My theory looking at the data is K and G class stars are the most likely to have life for these reasons. One problem with the larger K or G class stars is both radi and transit based methods for finding these planets aren't nearly as good as of yet as finding the same around smaller M class stars. So who knows..There's a lot to learn and better telescopes may change these ideas in the future.



#13
Alric

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I think the problem is that everything is just so far away. You can't see a spaceship. There could be trillions of ships flying around our galaxy, and we have no way to see them. Communications decay over time as well and they have a very long way to go before reaching us. The only chance we really have of finding someone, is if they make a planet size superstructure, and even then we still might not see it.


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#14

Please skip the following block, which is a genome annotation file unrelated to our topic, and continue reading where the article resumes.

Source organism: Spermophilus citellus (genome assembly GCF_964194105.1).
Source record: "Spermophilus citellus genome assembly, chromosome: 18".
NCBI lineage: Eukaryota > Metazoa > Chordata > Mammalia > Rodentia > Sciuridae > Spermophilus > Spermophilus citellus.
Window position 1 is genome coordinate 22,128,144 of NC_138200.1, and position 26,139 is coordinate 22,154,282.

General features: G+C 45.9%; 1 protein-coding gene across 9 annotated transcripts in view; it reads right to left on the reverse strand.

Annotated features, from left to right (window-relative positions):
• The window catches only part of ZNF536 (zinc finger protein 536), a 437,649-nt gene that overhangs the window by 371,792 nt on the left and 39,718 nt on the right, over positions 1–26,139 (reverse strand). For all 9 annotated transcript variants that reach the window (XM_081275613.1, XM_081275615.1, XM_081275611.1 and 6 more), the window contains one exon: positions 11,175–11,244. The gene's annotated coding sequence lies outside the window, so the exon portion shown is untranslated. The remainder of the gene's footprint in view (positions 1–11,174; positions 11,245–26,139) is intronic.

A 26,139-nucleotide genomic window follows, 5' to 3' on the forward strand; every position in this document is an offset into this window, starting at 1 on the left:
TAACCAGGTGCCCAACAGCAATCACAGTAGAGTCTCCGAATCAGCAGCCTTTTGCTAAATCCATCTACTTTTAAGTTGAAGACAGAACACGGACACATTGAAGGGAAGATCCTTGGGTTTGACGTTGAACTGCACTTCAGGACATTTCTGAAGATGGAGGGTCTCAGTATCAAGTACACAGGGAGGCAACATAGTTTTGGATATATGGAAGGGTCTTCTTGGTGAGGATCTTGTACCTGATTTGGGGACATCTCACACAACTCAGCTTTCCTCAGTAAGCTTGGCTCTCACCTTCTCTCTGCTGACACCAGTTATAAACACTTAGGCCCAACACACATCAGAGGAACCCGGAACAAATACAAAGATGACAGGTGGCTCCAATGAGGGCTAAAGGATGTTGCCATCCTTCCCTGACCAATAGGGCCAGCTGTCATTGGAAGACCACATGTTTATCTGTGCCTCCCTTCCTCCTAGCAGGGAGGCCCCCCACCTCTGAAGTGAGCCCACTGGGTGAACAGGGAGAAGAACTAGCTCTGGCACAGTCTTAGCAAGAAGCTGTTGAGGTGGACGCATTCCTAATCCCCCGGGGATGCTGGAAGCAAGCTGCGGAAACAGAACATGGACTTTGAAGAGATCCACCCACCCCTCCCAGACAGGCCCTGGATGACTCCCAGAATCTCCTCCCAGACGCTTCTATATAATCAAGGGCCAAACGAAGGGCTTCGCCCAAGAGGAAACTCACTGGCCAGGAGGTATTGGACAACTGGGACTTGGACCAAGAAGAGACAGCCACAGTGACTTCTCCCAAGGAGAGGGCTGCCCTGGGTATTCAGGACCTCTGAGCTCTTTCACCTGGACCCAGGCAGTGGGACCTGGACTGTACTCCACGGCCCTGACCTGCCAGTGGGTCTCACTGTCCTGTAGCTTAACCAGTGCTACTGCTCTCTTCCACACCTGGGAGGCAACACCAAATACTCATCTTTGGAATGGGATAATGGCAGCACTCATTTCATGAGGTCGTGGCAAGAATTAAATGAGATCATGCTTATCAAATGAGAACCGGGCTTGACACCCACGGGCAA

Raklian

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It looks like there are more super Earths than we realize. If there are civilizations on those planets, they may not have the means to escape the more extreme gravitational well those planets exert on them. Scientists have been saying we were lucky to evolve on a planet with a gravitational pull just small enough for us to overcome with existing natural resources we synthesize for propellants for our rockets. Remember super-Earths are the best candidates for biomass to reach a critical point where it thrives to its maximum potential. It may as well be that our planet is actually an exception to the rule.

 

Sure, they might be able to conquer their super gravitational wells with some technology we can't even begin to image, but if they struggled for so long that they evolved to a point where launching to space makes less sense compared to developing technology to access and explore the subatomic world. What if it's easier for them to reach other dimensions due to their unique evolutionary footprint?

 

Maybe that's among some of the plausible answers to the Fermi paradox.